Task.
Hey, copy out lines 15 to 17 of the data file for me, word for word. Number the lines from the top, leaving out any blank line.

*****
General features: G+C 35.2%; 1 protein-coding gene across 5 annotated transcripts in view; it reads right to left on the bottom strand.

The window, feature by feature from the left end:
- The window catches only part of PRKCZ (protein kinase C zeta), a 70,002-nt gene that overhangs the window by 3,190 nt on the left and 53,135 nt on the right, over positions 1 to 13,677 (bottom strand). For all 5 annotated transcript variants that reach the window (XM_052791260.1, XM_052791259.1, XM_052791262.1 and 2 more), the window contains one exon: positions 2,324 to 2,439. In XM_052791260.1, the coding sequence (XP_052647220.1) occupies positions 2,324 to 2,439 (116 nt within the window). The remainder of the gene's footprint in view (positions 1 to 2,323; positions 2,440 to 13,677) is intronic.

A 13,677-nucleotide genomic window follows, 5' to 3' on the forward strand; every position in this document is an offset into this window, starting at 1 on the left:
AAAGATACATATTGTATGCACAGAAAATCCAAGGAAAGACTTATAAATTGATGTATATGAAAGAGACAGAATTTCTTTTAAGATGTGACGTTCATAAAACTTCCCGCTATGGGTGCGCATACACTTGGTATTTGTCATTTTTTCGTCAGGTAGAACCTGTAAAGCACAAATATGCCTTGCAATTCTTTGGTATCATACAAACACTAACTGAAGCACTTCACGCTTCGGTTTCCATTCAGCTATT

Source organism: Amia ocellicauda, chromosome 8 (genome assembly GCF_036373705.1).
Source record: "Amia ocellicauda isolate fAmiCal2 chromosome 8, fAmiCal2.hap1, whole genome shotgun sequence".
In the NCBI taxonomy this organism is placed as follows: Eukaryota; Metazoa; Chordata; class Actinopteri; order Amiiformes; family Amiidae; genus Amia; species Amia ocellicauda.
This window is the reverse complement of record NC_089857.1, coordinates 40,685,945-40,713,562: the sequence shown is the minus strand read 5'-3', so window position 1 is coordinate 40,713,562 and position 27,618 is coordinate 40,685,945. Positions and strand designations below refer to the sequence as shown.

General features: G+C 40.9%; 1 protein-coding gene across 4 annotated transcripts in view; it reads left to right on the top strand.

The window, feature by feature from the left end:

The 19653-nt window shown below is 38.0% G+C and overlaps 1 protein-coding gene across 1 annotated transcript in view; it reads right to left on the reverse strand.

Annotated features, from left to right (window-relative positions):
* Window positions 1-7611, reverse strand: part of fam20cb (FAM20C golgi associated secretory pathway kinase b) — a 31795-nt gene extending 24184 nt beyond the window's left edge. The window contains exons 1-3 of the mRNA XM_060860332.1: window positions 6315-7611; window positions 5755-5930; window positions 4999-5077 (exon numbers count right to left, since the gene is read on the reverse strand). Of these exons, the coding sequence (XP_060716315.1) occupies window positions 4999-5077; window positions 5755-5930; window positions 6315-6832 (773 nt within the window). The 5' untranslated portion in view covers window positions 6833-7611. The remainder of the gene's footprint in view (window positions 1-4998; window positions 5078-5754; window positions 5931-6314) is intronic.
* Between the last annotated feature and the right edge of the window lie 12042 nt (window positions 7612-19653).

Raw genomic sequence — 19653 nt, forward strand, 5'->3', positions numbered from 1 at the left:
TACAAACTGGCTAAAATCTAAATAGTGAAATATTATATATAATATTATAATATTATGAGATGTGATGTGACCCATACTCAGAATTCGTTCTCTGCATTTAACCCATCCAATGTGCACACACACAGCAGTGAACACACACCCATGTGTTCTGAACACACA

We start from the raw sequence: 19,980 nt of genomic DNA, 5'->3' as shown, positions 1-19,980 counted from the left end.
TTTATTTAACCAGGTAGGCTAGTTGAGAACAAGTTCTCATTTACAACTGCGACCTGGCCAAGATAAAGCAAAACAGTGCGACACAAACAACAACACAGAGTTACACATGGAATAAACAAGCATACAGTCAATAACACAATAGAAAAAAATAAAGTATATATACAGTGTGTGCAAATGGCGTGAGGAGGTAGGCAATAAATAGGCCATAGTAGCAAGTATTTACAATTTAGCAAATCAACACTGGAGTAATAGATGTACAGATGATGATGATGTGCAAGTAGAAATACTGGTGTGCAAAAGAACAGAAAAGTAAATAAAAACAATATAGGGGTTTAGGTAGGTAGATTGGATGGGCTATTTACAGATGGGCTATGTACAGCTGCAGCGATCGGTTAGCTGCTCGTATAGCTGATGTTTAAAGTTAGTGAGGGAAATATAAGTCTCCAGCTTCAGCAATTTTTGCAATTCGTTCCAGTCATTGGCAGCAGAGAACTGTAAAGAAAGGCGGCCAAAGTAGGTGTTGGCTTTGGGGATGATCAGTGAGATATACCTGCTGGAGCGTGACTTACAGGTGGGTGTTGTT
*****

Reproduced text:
* Between the last annotated feature and the right edge of the window lie 12042 nt (window positions 7612-19653).

Raw genomic sequence — 19653 nt, forward strand, 5'->3', positions numbered from 1 at the left:
TACAAACTGGCTAAAATCTAAATAGTGAAATATTATATATAATATTATAATATTATGAGATGTGATGTGACCCATACTCAGAATTCGTTCTCTGCATTTAACCCATCCAATGTGCACACACACAGCAGTGAACACACACCCATGTGTTCTGAACACACA